Creating Effective Clinical Teaching Environments -- Basic Concepts

0.5 Continuing Education Credit Hours

0.5 AMA PRA Category 1 Credit(s)™

Category: Clinical Teaching - General

Creating an effective clinical teaching environment for students is important for their success in understanding patient care. Residents and fellows have an important responsibility for teaching students in multiple clinical settings and often have more opportunities than faculty to influence student learning. This module will provide strategies for understanding your learners, introduce the one-minute preceptor, and provide other practical tips for teaching in the clinical environment.

Author

Kimberly Tartaglia, M.D.

Dr. Tartaglia joined the OSU medical staff in 2008 after completing her residency in Internal Medicine and Pediatrics at the University of Chicago. Since coming to Ohio State, she has been actively involved in several quality initiatives including improving care of patients admitted with COPD, advocating for judicious use of antibiotics, and improving communication with primary care providers around high risk medications. For her work, she was named a 2012 Top Hospitalist by the American College of Physicians.


Additionally, Dr. Tartaglia has become involved in medical student curriculum design and educational research. She has served as Associate Clerkship Director for Internal Medicine and currently serves as Associate Director for Clinical Curriculum in the Division of Hospital Medicine. In 2012, she was named Mentor of the Year award for Internal Medicine.

Objectives

  1. Discuss characteristics of effective teachers.
  2. Review a framework for diagnosing learners.
  3. Learn how to create structured educational encounters.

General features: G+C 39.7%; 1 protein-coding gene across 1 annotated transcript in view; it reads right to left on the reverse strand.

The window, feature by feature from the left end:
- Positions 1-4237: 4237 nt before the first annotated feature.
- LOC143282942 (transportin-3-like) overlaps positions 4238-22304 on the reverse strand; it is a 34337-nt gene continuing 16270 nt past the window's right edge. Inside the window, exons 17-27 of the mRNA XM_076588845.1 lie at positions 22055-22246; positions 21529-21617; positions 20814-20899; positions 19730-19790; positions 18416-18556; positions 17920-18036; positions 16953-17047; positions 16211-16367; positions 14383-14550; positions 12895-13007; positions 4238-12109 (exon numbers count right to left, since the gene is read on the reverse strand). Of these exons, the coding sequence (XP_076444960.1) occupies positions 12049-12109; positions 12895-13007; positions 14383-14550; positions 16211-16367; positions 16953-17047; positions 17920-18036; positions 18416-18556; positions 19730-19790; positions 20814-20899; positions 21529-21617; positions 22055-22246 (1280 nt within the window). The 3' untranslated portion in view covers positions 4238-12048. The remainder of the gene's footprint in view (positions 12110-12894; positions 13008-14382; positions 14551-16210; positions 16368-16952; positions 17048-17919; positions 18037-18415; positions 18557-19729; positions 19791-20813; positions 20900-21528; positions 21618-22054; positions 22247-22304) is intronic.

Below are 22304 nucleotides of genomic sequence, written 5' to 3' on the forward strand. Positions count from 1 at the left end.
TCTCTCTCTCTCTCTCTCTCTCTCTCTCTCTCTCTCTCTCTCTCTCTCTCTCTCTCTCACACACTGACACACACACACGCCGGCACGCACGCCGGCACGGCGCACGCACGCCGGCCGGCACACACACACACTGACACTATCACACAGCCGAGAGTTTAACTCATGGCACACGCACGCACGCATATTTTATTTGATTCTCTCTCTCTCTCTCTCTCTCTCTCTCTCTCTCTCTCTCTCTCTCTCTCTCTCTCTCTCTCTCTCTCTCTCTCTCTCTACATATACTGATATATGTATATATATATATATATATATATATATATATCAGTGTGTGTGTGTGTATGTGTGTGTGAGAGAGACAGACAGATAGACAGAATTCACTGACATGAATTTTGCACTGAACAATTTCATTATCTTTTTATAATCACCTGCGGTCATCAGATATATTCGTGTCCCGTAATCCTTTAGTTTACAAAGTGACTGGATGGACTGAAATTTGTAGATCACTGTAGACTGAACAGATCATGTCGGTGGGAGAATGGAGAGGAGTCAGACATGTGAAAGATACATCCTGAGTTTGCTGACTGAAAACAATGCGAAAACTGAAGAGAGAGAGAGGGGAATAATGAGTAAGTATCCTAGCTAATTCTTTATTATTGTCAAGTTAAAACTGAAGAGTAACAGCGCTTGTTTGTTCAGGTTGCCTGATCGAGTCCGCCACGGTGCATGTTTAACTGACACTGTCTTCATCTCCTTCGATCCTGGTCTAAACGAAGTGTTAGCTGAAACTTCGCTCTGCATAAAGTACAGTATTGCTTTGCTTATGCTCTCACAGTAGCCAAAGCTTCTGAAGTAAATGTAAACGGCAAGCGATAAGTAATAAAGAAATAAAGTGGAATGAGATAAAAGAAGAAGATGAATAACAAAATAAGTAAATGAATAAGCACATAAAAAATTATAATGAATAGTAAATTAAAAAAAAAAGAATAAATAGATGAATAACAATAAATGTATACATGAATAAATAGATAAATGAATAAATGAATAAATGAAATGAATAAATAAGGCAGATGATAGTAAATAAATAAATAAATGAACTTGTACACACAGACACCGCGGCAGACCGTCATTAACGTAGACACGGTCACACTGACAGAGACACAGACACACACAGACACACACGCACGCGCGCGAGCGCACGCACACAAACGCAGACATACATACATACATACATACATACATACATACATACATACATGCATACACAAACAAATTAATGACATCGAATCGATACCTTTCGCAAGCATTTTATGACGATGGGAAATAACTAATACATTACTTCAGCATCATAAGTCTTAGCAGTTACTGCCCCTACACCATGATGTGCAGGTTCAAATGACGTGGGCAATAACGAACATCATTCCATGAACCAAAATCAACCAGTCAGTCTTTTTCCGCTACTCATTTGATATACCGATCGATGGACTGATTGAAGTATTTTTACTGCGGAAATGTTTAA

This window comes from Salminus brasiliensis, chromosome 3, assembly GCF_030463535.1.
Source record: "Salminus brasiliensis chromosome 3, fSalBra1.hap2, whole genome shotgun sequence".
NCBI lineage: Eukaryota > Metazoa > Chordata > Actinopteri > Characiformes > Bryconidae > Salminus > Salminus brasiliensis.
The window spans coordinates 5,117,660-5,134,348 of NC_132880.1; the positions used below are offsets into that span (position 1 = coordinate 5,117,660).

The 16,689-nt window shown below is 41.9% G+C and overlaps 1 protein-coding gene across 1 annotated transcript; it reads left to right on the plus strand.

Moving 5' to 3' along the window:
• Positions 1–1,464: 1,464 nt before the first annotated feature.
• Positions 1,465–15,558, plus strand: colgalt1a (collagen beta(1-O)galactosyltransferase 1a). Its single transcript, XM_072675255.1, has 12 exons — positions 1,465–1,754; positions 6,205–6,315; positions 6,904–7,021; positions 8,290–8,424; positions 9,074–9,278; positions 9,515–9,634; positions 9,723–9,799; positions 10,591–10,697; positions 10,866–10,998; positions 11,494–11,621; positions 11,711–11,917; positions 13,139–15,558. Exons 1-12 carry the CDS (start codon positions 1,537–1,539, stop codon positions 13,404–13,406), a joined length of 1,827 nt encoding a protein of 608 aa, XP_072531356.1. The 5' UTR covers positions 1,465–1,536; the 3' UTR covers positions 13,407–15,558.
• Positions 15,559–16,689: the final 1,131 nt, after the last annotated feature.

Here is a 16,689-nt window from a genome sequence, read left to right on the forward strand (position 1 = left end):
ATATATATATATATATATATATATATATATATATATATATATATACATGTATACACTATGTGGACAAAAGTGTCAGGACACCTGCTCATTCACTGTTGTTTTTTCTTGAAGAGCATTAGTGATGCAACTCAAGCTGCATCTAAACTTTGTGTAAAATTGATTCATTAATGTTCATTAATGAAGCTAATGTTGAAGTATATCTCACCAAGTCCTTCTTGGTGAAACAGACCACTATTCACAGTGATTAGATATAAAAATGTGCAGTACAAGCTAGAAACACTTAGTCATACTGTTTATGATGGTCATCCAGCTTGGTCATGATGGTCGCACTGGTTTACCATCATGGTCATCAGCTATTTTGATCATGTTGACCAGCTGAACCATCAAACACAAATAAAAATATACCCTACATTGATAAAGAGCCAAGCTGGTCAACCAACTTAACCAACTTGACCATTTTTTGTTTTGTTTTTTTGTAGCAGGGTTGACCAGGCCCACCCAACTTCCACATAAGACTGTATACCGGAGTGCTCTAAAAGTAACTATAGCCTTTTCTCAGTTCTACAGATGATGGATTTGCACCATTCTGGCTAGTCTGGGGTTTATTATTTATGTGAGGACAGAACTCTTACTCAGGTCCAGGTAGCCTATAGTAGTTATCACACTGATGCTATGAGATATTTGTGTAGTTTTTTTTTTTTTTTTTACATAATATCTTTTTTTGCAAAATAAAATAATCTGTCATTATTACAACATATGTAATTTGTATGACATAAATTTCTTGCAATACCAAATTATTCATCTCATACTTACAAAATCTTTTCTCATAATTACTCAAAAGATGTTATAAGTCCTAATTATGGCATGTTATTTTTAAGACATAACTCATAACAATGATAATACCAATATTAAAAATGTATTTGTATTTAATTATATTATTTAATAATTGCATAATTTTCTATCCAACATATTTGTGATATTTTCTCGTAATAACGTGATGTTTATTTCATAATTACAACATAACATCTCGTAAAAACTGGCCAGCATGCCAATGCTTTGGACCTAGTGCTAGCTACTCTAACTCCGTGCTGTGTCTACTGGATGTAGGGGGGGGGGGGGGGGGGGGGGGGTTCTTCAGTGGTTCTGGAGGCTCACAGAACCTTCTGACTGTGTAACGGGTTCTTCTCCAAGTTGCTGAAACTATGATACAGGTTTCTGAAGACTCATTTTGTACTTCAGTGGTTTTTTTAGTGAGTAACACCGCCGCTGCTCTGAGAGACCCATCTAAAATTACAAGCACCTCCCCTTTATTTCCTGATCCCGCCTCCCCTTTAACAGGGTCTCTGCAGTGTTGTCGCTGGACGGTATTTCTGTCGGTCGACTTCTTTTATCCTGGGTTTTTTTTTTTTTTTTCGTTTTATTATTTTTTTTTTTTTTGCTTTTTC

4. Discuss the One-Minute Preceptor as a micro-teaching technique.
  5. Review the importance of reflection.

Online Module

When completing the on-line module you will be presented with learning objectives, brief cases, questions for reflection (not scored), and interactive lessons with hyperlinks to engage you along the way. Once you complete the lessons, you will be presented with the Module Evaluation and then the Post Test (which requires a score of 70%), followed by the opportunity to print your Continuing Education Certificate. Modules remain available for your future reference once you have completed them.

Continuing Medical Education Disclosure

Description

This enduring material will discuss the following:

Creating Effective Clinical Teaching Environments -- Basic Concepts

Creating an effective clinical teaching environment for students is important for their success in understanding patient care.  Residents and fellows have an important responsibility for teaching students in multiple clinical settings and often have more opportunities than faculty to influence student learning.  This module will provide strategies for understanding your learners, introduce the one-minute preceptor, and provide other practical tips for teaching in the clinical environment.

This module is a 100 level module which offers practical skills most appropriate for residents, fellows and faculty interested in basic and foundational knowledge in specific teaching topics.